The Singapore education system is the primary tool for equipping Singaporeans with the skills they need to survive and thrive in a more complex and challenging global economy. How to move the education system from a mere efficient and effective system to one that allows more choice and promotes innovation and enterprise while still ensuring mastery of core concepts in the various disciplines is the challenge for policy and practice.
The Core Research Program underway at the National Institute of Education is a multilevel analysis of Singaporean schooling, pedagogy, youth, and educational outcomes. It is tasked with answering questions surrounding the proposed changes to Singapore’s education system. It has done so by first getting a descriptive picture – a snapshot if you will – of what is currently going on in the system.
Once we understand how the system functions at the level of the classroom, we can measure the effect of various interventions on the system as it is incrementally moved to better attain the Education Ministry’s goals.
What we want to find out
In order to better understand just how effective the system is, we seek to measure a range of outcomes of the Singapore education system:
- Skill and competency
- Educational and labour market participation
- Attitude and life satisfaction
Examining such a range of outcomes will enable us to move beyond the present focus on examination success and to examine non-cognitive outcomes.
We have been gathering data from a variety of sources:
- Ten years of examination data of all students in Singapore schools
- Demographic data on all students in Singapore schools
- Web surveys of 20,000 students and teachers
- Classroom observations and audio recordings of 1,000 lessons
- Copies of more than 1,000 student assignments, class projects, etc.
Although we will take into account a broad range of areas, we are particularly focused on:
- Information and Communication Technologies
What we have found so far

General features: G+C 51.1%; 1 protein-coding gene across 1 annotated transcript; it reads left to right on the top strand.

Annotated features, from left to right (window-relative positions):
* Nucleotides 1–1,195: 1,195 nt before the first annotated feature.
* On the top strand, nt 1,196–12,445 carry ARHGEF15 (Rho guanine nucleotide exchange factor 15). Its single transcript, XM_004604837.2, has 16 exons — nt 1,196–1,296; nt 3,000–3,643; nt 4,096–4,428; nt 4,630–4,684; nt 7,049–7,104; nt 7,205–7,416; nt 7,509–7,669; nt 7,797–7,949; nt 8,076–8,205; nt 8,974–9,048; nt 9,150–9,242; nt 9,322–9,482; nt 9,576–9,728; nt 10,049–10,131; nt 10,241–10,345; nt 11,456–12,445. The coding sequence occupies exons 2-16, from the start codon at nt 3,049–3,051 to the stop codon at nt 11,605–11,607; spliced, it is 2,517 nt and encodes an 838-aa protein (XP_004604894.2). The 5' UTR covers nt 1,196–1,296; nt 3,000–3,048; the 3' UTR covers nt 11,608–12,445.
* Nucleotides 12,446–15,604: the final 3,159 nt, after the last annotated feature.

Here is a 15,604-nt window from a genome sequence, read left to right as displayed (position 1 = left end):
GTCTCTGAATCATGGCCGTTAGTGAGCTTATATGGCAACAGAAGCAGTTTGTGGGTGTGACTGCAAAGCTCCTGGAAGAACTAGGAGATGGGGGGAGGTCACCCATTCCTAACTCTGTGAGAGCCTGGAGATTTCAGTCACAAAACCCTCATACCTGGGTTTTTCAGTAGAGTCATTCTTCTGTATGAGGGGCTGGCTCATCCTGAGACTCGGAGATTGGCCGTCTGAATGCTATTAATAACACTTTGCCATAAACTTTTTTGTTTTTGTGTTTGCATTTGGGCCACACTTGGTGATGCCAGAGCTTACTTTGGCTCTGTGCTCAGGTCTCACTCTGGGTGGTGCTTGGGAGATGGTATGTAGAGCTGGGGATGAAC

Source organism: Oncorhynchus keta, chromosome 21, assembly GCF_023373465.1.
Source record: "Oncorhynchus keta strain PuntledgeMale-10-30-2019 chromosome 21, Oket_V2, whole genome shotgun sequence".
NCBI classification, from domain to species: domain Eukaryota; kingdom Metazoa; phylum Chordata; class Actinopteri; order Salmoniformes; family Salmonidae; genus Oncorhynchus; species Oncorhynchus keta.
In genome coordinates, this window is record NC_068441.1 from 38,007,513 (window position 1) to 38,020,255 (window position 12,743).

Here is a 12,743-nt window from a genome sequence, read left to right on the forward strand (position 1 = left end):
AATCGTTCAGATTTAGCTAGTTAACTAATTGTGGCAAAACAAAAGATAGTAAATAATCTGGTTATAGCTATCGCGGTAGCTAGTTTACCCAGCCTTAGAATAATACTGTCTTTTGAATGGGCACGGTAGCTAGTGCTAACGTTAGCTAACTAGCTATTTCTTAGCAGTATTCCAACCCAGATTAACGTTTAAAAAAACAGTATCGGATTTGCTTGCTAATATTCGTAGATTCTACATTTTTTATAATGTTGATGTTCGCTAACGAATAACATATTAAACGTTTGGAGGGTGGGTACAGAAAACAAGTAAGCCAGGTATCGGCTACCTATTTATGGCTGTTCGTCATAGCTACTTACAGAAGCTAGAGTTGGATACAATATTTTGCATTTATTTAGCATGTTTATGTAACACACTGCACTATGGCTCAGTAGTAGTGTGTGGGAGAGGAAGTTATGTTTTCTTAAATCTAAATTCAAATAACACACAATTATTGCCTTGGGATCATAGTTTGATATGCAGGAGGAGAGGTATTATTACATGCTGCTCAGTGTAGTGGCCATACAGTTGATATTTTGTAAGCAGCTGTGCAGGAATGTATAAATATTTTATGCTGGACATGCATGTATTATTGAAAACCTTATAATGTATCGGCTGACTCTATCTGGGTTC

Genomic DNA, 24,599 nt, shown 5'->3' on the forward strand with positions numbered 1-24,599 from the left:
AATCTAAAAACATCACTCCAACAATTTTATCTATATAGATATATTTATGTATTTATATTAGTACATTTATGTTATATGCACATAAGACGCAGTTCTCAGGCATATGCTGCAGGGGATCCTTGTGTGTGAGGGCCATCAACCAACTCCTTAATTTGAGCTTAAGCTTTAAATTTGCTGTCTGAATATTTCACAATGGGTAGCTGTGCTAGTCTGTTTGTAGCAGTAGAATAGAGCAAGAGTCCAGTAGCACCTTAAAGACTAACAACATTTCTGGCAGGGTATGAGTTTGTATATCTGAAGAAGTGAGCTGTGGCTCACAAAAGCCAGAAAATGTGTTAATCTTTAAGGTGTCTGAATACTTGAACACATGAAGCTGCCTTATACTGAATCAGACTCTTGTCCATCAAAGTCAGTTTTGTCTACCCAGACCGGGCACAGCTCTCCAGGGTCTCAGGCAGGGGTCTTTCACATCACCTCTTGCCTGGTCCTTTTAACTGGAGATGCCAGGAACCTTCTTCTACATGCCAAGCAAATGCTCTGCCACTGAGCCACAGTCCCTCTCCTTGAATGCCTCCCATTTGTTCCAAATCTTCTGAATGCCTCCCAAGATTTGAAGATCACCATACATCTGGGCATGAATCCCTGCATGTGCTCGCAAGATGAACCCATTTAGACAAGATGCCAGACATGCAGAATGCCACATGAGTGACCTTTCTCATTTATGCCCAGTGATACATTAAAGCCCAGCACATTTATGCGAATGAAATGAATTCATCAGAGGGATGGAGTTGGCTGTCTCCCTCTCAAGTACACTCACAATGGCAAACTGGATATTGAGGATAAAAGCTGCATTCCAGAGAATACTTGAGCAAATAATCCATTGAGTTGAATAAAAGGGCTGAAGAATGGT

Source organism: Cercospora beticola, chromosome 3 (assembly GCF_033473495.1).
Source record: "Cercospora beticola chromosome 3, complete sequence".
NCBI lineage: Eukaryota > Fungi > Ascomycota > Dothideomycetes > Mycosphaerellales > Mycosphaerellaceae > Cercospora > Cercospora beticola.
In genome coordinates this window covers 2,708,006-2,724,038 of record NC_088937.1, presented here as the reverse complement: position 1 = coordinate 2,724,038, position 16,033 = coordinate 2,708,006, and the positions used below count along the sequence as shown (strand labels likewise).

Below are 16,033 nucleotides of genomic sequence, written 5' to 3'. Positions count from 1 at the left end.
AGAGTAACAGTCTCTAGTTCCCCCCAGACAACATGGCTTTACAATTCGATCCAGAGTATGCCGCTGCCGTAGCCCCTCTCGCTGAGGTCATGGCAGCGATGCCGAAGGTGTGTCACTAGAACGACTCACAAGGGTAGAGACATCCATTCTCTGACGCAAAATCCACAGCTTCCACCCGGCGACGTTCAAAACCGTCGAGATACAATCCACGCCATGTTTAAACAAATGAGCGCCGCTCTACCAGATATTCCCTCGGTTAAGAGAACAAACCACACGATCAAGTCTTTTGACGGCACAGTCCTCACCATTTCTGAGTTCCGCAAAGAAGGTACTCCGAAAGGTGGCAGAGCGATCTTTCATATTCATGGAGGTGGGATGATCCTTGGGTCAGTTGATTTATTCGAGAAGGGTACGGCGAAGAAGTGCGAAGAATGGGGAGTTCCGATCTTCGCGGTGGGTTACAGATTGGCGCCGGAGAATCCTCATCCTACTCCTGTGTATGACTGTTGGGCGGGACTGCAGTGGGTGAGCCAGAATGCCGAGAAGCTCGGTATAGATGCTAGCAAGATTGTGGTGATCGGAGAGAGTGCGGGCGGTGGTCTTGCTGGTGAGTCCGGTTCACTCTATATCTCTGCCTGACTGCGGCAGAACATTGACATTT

Our data suggest that an effective pedagogy for teaching large classes to succeed in high-stakes examinations is the norm, but there are as yet few signs of teaching for critical and creative thinking and little evidence of attention to advanced concepts, knowledge criticism, knowledge application, and knowledge generation.
More detailed and nuanced findings should be available on the CRPP portal in a couple of months. Our data was also presented at our first conference in May/June 2005. Preliminary results will be reported to participating schools later this year.
How this affects you and me
Implications for this research will be broad and far-reaching. Understanding current practice, its strengths and weaknesses, will enable teachers to review their pedagogic practice and better align it to the goals proposed in the reforms. We believe that the research will be of great help to teachers who recognise the need for change, understand what change will require of them, and are then prepared to try out new strategies.
Where we go from here
The year 2004 is our baseline year in which we collected the data that will act as the foundation for the remainder of the study. This year, 2005, we have extended the research into other areas of interest (more extensive research into lower primary, post-secondary, EM3 and Normal Technical streams, Mother Tongue, Science, Social Studies, etc.). We have aslo launched interventions at various sites which will be consistently monitored.
We have primarily captured a cross-sectional snapshot of the educational system last year; 2005 is seeing the initiation of the longitudinal facets of our research.
To find out more about CRPP and this project, please click here .